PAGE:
The Pamphlet Collection of Sir Robert Stout: Volume 2
December 27th, 1879.
'Pon me conshinse, when the news o' the ruckshions at Timaru raiched me offis on Lambton Kay, I was tundhersthruck, so I was; for in these quiet times it's refreshin' to hear av a nate shindy. Be the hokey poker, I was only sorry that I wasn't on the scene av ackshun, for betchune you and me I'm gsttin' blue mouldy for want av a baitin', so I am. Ton me sowl, I was disgusted to hear that the peelers inthcrfered an' spiled the sport. Bad luck to thim, they're always comin' where they're not wanted. Sure, av the boys wanted to imitate the deeds av their glorious ancesthors, why shouldn't they be allowed to have it out wid one another in paice widout those blackguard bobbies intherfairin'. Faix, it's illigant sport braikin' one another's heads just for fun. Laivin' King Billy an' King Shamus altogether out o' the question, I think, as a matther of principle, men should be allowed to amuse thimsilves now an' agin, be way av ricrayashun. It's a mighty fine thing whin a man grows ould to be able to show the wounds an' scars that he recayved in the wars, an' to be able to hand thim down to his ancesthors and posterity in gineral. I was sorry to find that the opposin' armies wor so unequally divided, an' small thanks to King James's forces for baitin' sich a mere handful o' the inimy. Is there any thruth in the rumour that's raiched Willin' ton, to the effect that Inspecthor Mallard, av your city, has cautioned the fruitherers av Dunaidin against displayin' oranges an' apples in the windows, as they might tind to provoke a braich o' the paice ? Those bobbies ought to mind their own business, so they ought. I've sthruck off the followin' pome to immortalise
The Saige O' Timaru.
In anshint ages, whin Homer's pages
Gave all the stages o' the Saige o' Throy;
When false Queen Helen, wid bosom swellin',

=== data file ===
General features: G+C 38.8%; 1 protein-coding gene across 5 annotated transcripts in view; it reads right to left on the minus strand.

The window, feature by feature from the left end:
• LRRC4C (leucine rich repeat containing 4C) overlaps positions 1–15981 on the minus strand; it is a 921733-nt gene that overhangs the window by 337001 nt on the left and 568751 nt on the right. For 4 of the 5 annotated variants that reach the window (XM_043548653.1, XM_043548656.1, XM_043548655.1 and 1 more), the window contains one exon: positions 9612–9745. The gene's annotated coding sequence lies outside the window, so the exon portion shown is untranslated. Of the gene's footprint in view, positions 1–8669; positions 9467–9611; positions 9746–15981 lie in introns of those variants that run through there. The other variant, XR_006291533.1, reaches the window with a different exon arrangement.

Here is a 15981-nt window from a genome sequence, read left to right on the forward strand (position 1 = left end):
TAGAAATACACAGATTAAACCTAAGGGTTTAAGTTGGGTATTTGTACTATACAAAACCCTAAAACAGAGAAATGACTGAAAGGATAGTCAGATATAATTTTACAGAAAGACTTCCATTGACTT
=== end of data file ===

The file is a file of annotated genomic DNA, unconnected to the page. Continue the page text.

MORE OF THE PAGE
In love, sure, fell in wid the Throjan boy;
The wars were gory, for death or glory,
So runs the story, they millions slew.
But sure 'twas play, boys, unlike the fray, boys,
The other day, boys, at Timaru.
The grand directhers av the Orange Victhors,
(Ye've seen the picthers av King Billy's horse),
Addhressed the brith' rin:—"We'll have a gith' rin,
An' bouldly march out, brave boys, in force,
Wid lovely sashes an' soords that flashes,
Well cut fine dashes, in full review;
We'll have an airin', wid banners rairin',
All dangers darin' through Timaru."
Och, blur-an-ouns, boys, it wint the rounds, boys,
Wid shouts an' bounds, boys, aitch hayro green,
From glin an' nook, a-round be Timuka,
Prepared to march to the battle scene;
Aitch Mick or Pat, he brought stick or bat he
Got at Waimate—yer sowls, huiroo!—
Thin inarchin proudly, an' yellin' loudly,
The boys assimbled in Timaru.
The grand paradins, an' the fine procaidins
Av the Orange hayros was the battle sign;
No word they utthered, but King Billy flutthered
On yallow banners along the line.
Prepared for slaughter, they played "Boyne Wat her,"
Och, mailie-murther an' pillill-u-u,
King James's throops, boys, wid yells an' whoops, boys,
Rushed up in groups, boys, at Timaru.
They formed a square, boys, in front an' rair, boys,
Begog 'twas quare, boys, to see thim stand;
An' one bould head-man, wid hair so red, man,
Got up an' sed, man, unto his band:
"Look here, be jabers, me dacint naybors,
Ther soords an' sabres will niver do,
It's no use talkin' we'll stop their walkin',
Ther colour-hawkin' through Timaru."
A bould Cromwellan, of powdher smellin',
Wid fury swellin', dhrew forth his blade,
An' swore he'd skiver the "Papish" liver
That daar'd to stop him on his grand parade;
A black Sir Knight, boys, prepared to fight, boys,
'Gainst green an' white, boys, for red an' blue,
He'd stand alone, boys, an' guard the throne, boys,
So bould, mavrone, boys, at Timaru.
The Peeler squadhron (they're always botherin')
Wid rayinforcements came on the ground;
Inspecthor Pindher, that bould difindher,
Look'd mighty fierce, boys, as he gallop'd round.
Ses he:—"Be quiet, don't raise a riot,
For I defy ye to mischief brew;
Don't rise our ire, or we'll have to fire,
So plaise retire from Timaru."
The divil a harm he done to the army,
King James's forces began to dodge;
King William's laygion, wid the battle raygiu'
Inthrinchcd their squadhrons beyant the lodge;
The forces sundhered, an' the cannons tundhered,
An' the people wondherred, as the bullets flew,
In Imaginashun an' disperashun,
For ricrayashun at Timaru.
Och the wounds an' bruises, me gintle muses
Bedad refuses for to indite;
The deeds so famous, done for King Shamus,
An' how his army won in the fight;
They're crowned wid glory in fame's bright story,
The kilt an' wounded an' the slain an' slew,
Will live for ages in histh'ry's pages,
Whilst battle rages at Timaru.